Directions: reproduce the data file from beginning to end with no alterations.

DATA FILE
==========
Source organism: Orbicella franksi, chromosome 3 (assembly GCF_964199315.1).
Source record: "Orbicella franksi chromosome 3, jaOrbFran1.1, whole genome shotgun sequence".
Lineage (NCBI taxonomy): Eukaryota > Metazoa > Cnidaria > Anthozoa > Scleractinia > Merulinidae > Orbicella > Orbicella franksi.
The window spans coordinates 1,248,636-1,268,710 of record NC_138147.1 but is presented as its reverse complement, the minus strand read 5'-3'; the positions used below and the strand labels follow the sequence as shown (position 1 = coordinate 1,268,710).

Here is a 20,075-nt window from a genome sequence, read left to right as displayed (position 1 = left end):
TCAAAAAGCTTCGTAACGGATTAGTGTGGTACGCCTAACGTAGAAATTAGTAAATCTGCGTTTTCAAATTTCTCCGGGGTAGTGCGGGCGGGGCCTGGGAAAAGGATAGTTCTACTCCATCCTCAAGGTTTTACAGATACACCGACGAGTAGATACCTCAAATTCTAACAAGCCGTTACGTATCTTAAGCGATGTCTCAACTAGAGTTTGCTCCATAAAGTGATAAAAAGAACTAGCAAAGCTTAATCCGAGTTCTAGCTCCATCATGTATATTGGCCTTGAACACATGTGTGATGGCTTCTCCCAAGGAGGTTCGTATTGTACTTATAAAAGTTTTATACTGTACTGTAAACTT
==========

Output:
Source organism: Orbicella franksi, chromosome 3 (assembly GCF_964199315.1).
Source record: "Orbicella franksi chromosome 3, jaOrbFran1.1, whole genome shotgun sequence".
Lineage (NCBI taxonomy): Eukaryota > Metazoa > Cnidaria > Anthozoa > Scleractinia > Merulinidae > Orbicella > Orbicella franksi.
The window spans coordinates 1,248,636-1,268,710 of record NC_138147.1 but is presented as its reverse complement, the minus strand read 5'-3'; the positions used below and the strand labels follow the sequence as shown (position 1 = coordinate 1,268,710).

Here is a 20,075-nt window from a genome sequence, read left to right as displayed (position 1 = left end):
TCAAAAAGCTTCGTAACGGATTAGTGTGGTACGCCTAACGTAGAAATTAGTAAATCTGCGTTTTCAAATTTCTCCGGGGTAGTGCGGGCGGGGCCTGGGAAAAGGATAGTTCTACTCCATCCTCAAGGTTTTACAGATACACCGACGAGTAGATACCTCAAATTCTAACAAGCCGTTACGTATCTTAAGCGATGTCTCAACTAGAGTTTGCTCCATAAAGTGATAAAAAGAACTAGCAAAGCTTAATCCGAGTTCTAGCTCCATCATGTATATTGGCCTTGAACACATGTGTGATGGCTTCTCCCAAGGAGGTTCGTATTGTACTTATAAAAGTTTTATACTGTACTGTAAACTT